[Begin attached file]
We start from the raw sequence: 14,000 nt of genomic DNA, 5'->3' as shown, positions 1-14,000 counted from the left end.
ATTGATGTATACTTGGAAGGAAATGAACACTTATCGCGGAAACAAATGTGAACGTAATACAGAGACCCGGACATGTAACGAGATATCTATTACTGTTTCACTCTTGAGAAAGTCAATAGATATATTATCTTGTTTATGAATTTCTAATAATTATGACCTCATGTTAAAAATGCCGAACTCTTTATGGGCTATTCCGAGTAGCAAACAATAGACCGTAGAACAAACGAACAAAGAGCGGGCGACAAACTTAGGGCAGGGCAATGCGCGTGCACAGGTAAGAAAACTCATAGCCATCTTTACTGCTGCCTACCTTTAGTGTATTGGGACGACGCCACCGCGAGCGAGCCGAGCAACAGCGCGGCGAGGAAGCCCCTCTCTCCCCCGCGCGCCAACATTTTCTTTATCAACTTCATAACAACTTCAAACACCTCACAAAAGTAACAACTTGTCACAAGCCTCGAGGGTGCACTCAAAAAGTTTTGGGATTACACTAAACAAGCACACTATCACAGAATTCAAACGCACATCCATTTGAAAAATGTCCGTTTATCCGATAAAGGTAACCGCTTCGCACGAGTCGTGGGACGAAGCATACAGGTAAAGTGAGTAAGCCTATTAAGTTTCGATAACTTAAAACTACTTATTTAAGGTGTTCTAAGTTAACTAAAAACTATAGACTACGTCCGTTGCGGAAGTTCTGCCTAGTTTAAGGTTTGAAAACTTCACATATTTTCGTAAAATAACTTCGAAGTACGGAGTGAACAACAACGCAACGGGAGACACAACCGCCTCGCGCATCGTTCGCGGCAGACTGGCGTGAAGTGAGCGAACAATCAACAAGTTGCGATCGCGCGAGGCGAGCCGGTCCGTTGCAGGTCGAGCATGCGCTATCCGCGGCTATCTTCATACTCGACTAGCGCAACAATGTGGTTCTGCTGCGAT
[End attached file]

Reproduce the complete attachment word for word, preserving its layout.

We start from the raw sequence: 14,000 nt of genomic DNA, 5'->3' as shown, positions 1-14,000 counted from the left end.
ATTGATGTATACTTGGAAGGAAATGAACACTTATCGCGGAAACAAATGTGAACGTAATACAGAGACCCGGACATGTAACGAGATATCTATTACTGTTTCACTCTTGAGAAAGTCAATAGATATATTATCTTGTTTATGAATTTCTAATAATTATGACCTCATGTTAAAAATGCCGAACTCTTTATGGGCTATTCCGAGTAGCAAACAATAGACCGTAGAACAAACGAACAAAGAGCGGGCGACAAACTTAGGGCAGGGCAATGCGCGTGCACAGGTAAGAAAACTCATAGCCATCTTTACTGCTGCCTACCTTTAGTGTATTGGGACGACGCCACCGCGAGCGAGCCGAGCAACAGCGCGGCGAGGAAGCCCCTCTCTCCCCCGCGCGCCAACATTTTCTTTATCAACTTCATAACAACTTCAAACACCTCACAAAAGTAACAACTTGTCACAAGCCTCGAGGGTGCACTCAAAAAGTTTTGGGATTACACTAAACAAGCACACTATCACAGAATTCAAACGCACATCCATTTGAAAAATGTCCGTTTATCCGATAAAGGTAACCGCTTCGCACGAGTCGTGGGACGAAGCATACAGGTAAAGTGAGTAAGCCTATTAAGTTTCGATAACTTAAAACTACTTATTTAAGGTGTTCTAAGTTAACTAAAAACTATAGACTACGTCCGTTGCGGAAGTTCTGCCTAGTTTAAGGTTTGAAAACTTCACATATTTTCGTAAAATAACTTCGAAGTACGGAGTGAACAACAACGCAACGGGAGACACAACCGCCTCGCGCATCGTTCGCGGCAGACTGGCGTGAAGTGAGCGAACAATCAACAAGTTGCGATCGCGCGAGGCGAGCCGGTCCGTTGCAGGTCGAGCATGCGCTATCCGCGGCTATCTTCATACTCGACTAGCGCAACAATGTGGTTCTGCTGCGAT